Alabama is the reigning national champion and destroyed previously undefeated Georgia in stunning fashion in Saturday's SEC Championship Game to clinch its spot in the College Football Playoff, and somehow that wasn't even the biggest storyline heading into Sunday's reveal of the four-team field.
After all, Cincinnati made history.
The Bearcats became the first Group of Five conference team to make the CFP when the field was announced Sunday. They will be joined by Alabama, Georgia and Michigan in the chase for college football's ultimate prize:
5. Notre Dame
6. Ohio State
That means the Crimson Tide will face the Bearcats in one semifinal showdown at the Cotton Bowl, while the Wolverines will play the Bulldogs in the other at the Orange Bowl, both on New Year's Eve.
The rest of the Top 25 was announced later in the day Sunday:
8. Ole Miss
9. Oklahoma State
10. Michigan State
17. Wake Forest
18. North Carolina State
24. San Diego State
25. Texas A&M
Whether Cincinnati would complete its quest for the CFP was one of the season's biggest storylines as soon as it stunned Notre Dame in a 24-13 victory on Oct. 2.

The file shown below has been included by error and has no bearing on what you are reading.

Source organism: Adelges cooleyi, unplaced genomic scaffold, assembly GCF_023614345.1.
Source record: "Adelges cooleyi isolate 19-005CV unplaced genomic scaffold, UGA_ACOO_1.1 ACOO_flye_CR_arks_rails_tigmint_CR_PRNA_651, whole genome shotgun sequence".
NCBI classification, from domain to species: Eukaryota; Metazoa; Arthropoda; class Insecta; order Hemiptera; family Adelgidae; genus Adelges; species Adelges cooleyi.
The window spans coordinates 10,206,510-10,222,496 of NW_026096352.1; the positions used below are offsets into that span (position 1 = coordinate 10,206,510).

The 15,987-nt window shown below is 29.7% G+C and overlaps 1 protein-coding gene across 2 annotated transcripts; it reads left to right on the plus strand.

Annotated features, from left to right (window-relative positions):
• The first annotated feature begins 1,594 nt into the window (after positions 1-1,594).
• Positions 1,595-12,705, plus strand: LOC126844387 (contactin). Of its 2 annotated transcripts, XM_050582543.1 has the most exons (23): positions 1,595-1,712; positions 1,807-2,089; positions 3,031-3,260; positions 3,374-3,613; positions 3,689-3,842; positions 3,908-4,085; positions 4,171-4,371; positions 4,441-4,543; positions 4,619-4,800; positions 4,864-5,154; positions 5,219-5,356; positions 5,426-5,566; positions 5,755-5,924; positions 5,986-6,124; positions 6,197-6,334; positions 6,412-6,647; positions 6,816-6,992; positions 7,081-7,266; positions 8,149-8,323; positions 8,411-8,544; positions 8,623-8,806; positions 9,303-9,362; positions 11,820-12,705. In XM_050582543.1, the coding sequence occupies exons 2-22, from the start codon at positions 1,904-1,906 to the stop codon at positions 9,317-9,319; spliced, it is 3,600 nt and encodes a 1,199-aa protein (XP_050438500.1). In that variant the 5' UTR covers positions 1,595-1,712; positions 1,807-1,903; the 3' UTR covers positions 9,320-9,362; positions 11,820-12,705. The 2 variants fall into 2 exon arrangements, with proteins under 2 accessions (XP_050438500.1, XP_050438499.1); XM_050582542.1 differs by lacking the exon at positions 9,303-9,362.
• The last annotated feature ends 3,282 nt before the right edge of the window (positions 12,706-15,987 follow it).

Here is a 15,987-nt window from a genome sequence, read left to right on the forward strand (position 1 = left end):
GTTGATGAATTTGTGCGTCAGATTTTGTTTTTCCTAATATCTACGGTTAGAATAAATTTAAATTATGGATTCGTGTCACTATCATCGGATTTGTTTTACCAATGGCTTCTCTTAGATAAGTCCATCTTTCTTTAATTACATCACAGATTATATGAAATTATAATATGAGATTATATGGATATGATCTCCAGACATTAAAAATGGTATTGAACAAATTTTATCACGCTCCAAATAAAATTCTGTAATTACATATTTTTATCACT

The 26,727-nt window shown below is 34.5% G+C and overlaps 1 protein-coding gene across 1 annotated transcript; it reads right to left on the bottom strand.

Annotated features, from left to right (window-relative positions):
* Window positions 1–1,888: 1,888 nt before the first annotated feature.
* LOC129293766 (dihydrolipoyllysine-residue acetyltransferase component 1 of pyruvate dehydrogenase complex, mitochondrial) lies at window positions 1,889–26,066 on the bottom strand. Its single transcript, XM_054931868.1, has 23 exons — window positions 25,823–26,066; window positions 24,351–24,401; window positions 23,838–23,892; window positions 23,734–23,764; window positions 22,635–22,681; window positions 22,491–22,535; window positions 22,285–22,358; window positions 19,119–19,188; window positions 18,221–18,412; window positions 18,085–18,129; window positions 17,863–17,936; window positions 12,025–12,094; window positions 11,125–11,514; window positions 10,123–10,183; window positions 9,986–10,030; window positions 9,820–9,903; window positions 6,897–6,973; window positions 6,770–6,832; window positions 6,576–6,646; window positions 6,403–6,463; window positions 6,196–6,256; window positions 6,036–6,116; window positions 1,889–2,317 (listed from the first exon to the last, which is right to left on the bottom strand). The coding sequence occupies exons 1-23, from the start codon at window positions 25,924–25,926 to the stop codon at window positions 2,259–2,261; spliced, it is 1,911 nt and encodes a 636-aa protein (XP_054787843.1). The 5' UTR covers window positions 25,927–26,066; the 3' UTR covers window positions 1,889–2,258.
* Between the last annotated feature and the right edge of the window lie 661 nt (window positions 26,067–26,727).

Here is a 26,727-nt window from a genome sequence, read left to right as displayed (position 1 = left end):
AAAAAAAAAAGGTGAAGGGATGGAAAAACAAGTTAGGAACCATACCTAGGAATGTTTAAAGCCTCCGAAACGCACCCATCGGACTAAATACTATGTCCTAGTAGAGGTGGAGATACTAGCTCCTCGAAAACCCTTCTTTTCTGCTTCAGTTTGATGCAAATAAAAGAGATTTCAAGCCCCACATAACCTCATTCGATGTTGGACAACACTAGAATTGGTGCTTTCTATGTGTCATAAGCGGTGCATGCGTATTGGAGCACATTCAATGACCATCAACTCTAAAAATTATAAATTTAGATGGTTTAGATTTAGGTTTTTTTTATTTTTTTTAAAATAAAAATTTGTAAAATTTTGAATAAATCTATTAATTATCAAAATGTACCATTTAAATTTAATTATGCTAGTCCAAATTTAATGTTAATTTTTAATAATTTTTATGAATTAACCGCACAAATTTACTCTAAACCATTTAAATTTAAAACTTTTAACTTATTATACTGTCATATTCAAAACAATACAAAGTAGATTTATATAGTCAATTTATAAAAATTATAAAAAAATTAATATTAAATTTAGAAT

It didn't hurt the Bearcats' cause that the Fighting Irish won the rest of their games while playing their way back into the playoff discussion. While the Irish fell short, their bounce-back efforts ensured Cincinnati would have one of the season's most impressive wins.
Head coach Luke Fickell's team also needed plenty of chaos around it.
The ACC, Big 12 and Pac-12 didn't feature a single team with fewer than two losses. That meant typical powerhouses such as Clemson and Oklahoma were afterthoughts in the playoff race.
Oregon remained in the picture longer than the Tigers and Sooners thanks to its September win at Ohio State, but the Ducks' two losses to Utah down the stretch eliminated the Pac-12 as well.
With three of the five Power Five leagues out of the chase, Cincinnati had room to make the field even with the SEC taking half the spots. That became a reality Saturday when Alabama, which looked far more vulnerable than it usually does a number of times this year, beat the previously undisputed No. 1 Bulldogs in convincing fashion.
Perhaps a season that has been anything but typical will end in the familiar scene of Nick Saban holding up the national championship trophy, but the Crimson Tide may have to defeat Georgia again.
And then there is Michigan, which is a traditional powerhouse but had fallen off in recent years thanks largely to the dominance of the rival Buckeyes.
This year was different, though, as the Wolverines beat Ohio State for the first time in a decade and then parlayed the momentum they created from that into a 42-3 blowout of Iowa in Saturday's Big Ten Championship Game.
That contest put the finishing touches on a four-team field that is largely without controversy and features the reigning champions, a challenger from their own conference, a traditional powerhouse that has rediscovered its winning ways and the ultimate underdog.
The national title game is set for January 10 in Indianapolis.